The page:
As has been mentioned, there are those of us diagnosed by classic symptoms of Scleroderma, rather than through blood work.

Although it took 4 years for me to receive my (clinical) diagnoses, I had also tested negative for Scleroderma, prior.

 

I SO understand your feelings of fear and frustration. However, you are ahead of the game, in that you are HERE, which is a great resource. When I was (finally) diagnosed in 1995, I did not yet have computer access, putting me at a great disadvantage, to begin with. When I heard the words: Scleroderma, Raynauds, Esophageal Reflux Disease, Scleradactyly as well as Tangelasia...to say I was numb, is an understatement! I had not even HEARD of these diseases, let alone begin to even understand how this translated in a language which I would even begin to understand.

Thankfully, I received a computer from our kids. Not long after,I came across this forum, became a member and began perusing the information available here, I was able to better understand what I would be dealing with.

Although I've had several chronic illnesses added to the list, I have become my own advocate, thanks in very large part to the ISN!

My hope is that you feel a sense of comfort as a member here and become as empowered as we feel... as your own advocate :emoticons-yes: .


Special Hugs,

 

Susie Kraft

ISN Support Specialist

ISN Chat Host

International Scleroderma Network (ISN)

Share this post


Link to post
Share on other sites

Hi Patti,

 

Welcome to Sclero Forums! I'm sorry it's because you have symptoms to deal with, but I'm glad you found us.

 

Since the rash you described was very unusual (and did not sound at all to me like scleroderma), I took the liberty of checking with one of our medical advisers on this, thinking the rash might be the distinguishing feature and the key to an accurate diagnosis for you. They said that you need to see a dermatologist, that you would possibly need a biopsy, and that the dermatologist should consider looking at lichen planus variants or poikilodermas. Because of your rash being so unusual, it did not sound to them like any sort of lupus or scleroderma (as much as one can tell anything over the internet, at least).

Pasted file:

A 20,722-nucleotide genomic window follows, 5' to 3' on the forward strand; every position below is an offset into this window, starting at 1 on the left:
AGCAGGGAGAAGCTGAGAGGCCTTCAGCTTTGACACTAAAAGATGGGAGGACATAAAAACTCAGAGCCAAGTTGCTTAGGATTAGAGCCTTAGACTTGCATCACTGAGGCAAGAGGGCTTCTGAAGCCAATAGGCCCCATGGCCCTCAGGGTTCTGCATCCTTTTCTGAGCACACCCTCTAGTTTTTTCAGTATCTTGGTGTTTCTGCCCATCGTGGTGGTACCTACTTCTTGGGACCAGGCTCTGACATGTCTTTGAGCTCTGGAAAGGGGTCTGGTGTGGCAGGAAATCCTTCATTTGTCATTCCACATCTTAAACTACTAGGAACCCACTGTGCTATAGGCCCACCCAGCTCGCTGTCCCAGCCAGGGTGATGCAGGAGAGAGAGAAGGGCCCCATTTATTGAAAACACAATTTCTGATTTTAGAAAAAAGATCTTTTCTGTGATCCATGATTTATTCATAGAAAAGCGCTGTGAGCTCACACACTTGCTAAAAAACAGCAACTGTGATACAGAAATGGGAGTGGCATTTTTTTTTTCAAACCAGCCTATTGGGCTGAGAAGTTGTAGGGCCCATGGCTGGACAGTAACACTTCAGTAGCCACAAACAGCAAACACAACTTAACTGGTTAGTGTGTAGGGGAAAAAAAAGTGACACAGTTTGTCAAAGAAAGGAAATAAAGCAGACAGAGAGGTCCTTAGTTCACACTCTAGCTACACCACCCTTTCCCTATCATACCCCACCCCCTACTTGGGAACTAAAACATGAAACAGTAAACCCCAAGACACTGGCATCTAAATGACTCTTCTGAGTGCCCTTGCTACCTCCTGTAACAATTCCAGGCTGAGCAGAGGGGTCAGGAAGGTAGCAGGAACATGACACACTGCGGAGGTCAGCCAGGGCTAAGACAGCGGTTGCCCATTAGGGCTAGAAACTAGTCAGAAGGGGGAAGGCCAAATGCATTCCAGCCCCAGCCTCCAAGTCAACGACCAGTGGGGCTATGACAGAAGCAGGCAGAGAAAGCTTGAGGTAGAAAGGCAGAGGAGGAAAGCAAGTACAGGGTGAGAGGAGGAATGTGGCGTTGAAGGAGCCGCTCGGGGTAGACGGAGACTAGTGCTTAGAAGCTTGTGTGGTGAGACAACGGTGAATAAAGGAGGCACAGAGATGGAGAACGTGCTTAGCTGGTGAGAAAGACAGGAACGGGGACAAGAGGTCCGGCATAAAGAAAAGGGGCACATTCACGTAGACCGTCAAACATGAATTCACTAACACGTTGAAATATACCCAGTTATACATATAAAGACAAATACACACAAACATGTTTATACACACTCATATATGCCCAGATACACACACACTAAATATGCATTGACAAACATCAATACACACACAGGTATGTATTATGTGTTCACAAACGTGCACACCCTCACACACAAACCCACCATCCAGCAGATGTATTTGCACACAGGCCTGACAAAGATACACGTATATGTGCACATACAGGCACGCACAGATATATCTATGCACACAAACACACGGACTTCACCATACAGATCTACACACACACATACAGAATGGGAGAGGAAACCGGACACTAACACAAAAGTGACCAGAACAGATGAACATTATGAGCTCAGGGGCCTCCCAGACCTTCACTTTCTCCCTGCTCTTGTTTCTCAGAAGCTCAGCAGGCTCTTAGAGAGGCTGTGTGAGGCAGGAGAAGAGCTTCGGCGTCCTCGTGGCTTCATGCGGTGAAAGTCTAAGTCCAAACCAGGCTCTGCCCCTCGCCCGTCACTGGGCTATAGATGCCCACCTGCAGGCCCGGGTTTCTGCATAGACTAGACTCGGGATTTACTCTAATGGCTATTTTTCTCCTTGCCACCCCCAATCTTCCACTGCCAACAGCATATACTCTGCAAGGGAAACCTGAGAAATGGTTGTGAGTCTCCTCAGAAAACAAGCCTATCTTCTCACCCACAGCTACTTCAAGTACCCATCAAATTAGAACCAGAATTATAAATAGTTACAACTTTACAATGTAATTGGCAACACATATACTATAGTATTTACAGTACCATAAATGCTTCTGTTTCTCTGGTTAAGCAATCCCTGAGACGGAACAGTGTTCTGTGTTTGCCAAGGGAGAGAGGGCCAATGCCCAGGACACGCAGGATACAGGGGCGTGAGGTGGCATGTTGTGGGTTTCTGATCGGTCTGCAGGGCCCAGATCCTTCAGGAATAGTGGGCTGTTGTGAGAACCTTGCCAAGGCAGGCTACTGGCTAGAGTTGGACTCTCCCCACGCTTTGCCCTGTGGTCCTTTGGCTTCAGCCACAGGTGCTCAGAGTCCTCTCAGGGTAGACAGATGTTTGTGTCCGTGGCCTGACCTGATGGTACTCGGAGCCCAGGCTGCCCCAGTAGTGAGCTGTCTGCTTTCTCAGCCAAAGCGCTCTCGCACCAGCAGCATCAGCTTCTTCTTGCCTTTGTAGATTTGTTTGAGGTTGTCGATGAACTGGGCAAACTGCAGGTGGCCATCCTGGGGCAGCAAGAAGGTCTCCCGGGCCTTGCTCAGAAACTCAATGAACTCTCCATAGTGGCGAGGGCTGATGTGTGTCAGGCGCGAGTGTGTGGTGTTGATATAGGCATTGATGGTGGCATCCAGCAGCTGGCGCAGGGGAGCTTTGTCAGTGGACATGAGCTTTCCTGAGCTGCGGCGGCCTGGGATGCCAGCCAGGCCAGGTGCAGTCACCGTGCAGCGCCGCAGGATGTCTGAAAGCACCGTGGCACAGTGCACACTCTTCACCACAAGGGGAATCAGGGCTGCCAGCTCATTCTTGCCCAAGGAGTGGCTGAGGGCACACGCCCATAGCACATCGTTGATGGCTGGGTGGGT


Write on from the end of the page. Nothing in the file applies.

I would add that you would probably have even more success in getting to the bottom of this if you seek out a dermatologist at a major medical university, rather than at a local 'regular' dermatologists office. Most/many dermatologists focus primarily on skin cancers and/or cosmetic procedures. You want one who is passionate about skin diseases in general. Keep in mind that you may have to make multiple visits to nail down a precise diagnosis; some things are not super easy to nail down, but a biopsy can really speed the process up in many cases.

 

We serve people with scleroderma "and related illnesses" so please feel free to continue using Sclero Forums as a source of support, regardless of what your diagnosis turns out to be. Nearly all of us have found it most difficult to deal with the diagnostic process itself, wondering what is wrong and hoping to find a treatment for it.

 

Please feel free to print out this message and take it to the doctor's appointment with you, and it will be more substantial than saying, "I heard on the internet...".

 

:emoticon-hug:


Warm Hugs,

 

Shelley Ensz

Founder and President

International Scleroderma Network (ISN)

Hotline and Donations: 1-800-564-7099

 

The most important thing in the world to know about scleroderma is sclero.org.

Share this post


Link to post
Share on other sites

Create an account or sign in to comment

You need to be a member in order to leave a comment

Create an account

Sign up for a new account in our community. It's easy!

Register a new account

Sign in

Already have an account? Sign in here.

Sign In Now
Sign in to follow this  

×